Staffing shortage: York County 911 has 28 vacancies ... but no job postings
A staff shortage at the York County 911 Center is so dire that the agency announced it's cutting some services to first responders — yet the county doesn't have any job postings for emergency dispatchers on its employment page.
The 911 Center is budgeted for 66 full-time dispatcher and call-taker positions, plus eight part-time positions, county spokesperson Mark Walters has said. There are currently 27 full-time vacancies and one part-time vacancy, he said.
Officials said the jobs should be posted early this week.
The York County 911 Center is revising the dispatcher job descriptions in an effort to attract more applicants, said 911 Director Matthew Hobson.
"We’re exploring all kinds of strategies to try to broaden the advertisement of these jobs and to recruit folks, including school programs at both the high school and college level," he said Thursday.
Staff shortages have been an issue at the 911 center for years.
In an effort to lighten the workload on the limited number of staff, Hobson decided to temporarily limit the nonemergency services dispatchers have typically provided to police, fire and EMS agencies, including looking up response times for reports, calling taxis and road crews and alerting public utilities about nonemergency situations.
The York Dispatch reported the change Wednesday after obtaining a copy of a Sept. 18 letter Hobson sent to all York County police chiefs, fire chiefs and EMS officials detailing the new protocol.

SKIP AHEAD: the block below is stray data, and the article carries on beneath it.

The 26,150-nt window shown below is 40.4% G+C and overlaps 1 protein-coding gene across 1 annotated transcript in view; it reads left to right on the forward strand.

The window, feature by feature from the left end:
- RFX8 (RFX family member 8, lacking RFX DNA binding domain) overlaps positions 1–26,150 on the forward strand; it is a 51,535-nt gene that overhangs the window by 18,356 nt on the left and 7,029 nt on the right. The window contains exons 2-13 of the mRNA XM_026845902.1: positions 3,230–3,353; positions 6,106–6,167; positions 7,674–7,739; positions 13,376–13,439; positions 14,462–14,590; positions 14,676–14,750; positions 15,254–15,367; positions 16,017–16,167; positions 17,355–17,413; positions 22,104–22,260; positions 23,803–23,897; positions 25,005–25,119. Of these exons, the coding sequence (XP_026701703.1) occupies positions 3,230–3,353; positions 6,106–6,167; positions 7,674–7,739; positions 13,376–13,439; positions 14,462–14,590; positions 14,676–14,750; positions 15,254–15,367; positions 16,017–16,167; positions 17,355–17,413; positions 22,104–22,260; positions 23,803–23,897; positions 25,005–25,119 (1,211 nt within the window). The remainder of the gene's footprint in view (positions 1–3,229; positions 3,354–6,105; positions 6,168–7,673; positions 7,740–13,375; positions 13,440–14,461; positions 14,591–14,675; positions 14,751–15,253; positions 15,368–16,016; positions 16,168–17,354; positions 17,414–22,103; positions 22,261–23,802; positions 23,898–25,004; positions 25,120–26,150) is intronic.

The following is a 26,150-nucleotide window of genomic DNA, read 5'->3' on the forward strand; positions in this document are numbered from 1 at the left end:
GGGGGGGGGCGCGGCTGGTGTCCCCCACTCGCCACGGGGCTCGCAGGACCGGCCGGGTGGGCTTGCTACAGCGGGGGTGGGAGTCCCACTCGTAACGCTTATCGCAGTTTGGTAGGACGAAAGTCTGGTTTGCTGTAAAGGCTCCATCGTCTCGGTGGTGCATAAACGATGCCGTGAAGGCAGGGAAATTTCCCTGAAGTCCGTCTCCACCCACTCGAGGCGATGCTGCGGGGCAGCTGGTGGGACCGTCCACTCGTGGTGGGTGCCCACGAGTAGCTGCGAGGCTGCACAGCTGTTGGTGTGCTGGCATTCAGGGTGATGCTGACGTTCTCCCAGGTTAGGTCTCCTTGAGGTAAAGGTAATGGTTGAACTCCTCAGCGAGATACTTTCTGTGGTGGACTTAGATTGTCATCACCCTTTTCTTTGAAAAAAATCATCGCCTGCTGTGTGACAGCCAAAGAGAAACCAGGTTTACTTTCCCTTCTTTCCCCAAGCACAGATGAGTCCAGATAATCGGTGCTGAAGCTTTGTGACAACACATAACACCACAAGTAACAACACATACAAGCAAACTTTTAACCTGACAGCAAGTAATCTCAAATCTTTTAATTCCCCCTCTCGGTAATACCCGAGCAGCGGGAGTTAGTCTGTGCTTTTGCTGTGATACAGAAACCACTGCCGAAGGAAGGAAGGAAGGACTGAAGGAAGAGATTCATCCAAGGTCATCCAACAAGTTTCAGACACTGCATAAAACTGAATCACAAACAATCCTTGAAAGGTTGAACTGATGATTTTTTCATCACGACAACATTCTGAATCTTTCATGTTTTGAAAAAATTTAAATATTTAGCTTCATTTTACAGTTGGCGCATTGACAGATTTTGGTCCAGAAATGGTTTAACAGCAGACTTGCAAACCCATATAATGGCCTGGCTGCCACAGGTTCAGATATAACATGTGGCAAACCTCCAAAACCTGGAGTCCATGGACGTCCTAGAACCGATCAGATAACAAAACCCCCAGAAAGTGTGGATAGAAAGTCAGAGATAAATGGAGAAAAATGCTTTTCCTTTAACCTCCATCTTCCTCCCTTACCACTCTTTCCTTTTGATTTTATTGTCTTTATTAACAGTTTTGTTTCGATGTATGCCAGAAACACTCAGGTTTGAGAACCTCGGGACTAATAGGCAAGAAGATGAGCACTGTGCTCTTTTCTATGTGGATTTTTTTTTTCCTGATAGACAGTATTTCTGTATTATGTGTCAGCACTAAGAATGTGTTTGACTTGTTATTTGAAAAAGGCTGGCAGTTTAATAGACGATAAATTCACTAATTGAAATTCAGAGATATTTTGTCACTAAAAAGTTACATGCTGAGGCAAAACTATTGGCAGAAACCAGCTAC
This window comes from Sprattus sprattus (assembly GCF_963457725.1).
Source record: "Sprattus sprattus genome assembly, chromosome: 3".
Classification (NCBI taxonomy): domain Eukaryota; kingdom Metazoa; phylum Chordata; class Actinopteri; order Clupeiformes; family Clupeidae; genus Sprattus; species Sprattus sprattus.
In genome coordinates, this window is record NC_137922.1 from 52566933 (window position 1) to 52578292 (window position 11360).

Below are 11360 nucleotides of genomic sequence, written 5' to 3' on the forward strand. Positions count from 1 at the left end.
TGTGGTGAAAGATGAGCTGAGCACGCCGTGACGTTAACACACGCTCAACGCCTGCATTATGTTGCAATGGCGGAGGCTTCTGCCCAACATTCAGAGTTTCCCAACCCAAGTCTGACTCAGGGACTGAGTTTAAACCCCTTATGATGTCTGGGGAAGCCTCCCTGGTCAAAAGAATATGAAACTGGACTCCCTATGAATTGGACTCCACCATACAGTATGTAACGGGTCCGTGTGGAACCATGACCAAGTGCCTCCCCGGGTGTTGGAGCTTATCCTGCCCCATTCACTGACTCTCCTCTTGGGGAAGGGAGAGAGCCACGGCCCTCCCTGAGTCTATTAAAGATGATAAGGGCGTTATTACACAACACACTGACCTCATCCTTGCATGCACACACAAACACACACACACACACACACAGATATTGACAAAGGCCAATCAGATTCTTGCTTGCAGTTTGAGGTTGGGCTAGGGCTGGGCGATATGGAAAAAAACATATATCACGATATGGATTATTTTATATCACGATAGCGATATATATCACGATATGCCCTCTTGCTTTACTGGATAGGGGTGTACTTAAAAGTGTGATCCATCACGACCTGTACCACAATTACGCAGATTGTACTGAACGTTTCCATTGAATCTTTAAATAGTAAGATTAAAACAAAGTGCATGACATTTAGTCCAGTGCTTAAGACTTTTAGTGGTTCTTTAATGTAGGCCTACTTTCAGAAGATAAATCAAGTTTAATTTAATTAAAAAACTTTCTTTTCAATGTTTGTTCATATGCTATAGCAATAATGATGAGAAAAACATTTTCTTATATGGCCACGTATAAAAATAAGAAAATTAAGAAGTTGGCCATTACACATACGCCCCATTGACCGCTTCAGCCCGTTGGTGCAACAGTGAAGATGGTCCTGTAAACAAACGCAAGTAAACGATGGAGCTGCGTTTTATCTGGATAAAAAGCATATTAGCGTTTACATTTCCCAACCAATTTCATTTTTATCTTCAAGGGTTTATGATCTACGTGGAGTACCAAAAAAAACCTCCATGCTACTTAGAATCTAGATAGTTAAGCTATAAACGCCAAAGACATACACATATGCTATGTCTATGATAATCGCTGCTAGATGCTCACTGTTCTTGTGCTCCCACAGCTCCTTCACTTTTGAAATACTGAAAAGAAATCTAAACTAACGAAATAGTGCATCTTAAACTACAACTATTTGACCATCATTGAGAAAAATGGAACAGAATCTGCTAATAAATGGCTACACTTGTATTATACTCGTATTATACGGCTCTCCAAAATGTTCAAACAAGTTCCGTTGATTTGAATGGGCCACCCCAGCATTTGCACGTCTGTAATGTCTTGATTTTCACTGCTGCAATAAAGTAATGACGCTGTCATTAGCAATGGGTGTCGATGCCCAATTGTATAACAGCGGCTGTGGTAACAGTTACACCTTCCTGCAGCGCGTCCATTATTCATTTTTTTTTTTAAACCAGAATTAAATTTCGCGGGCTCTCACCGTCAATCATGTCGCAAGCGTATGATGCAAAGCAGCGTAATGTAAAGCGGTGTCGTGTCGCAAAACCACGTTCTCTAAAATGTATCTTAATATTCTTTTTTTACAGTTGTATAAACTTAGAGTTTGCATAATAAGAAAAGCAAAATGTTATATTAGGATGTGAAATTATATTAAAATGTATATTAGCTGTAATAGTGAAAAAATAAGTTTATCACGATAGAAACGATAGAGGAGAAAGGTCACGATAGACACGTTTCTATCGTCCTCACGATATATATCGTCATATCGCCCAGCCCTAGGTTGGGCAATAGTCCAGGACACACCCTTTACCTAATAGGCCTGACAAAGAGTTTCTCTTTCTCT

The changes go into effect Oct. 1, according to the letter.
York County Commissioner Ron Smith, who campaigned on the issue of the 911 center, said there are several factors contributing to the recruitment and retention problem, but that one of them is compensation.
York County's starting base wage for a new emergency dispatcher is $14.54 an hour Smith said.
As dispatchers finish their training and advance in the ranks, there are opportunities for raises, as well as weekend pay, overtime pay and other benefits, he said. But being a dispatcher is a demanding, stressful job that requires employees to work all hours, weekends and holidays.
"To me, $14.54 an hour doesn’t cut it," Smith said, especially when he compares York County's starting wages to those in surrounding areas.
In Baltimore County, Maryland, dispatchers have a starting base wage of $19.55 an hour, Smith said.
"I’m not saying the compensation package is going to be the be-all, end-all and fix everything," he said, but it's a step in the right direction "to get people and entice them to come in and make a career out of the 911 center."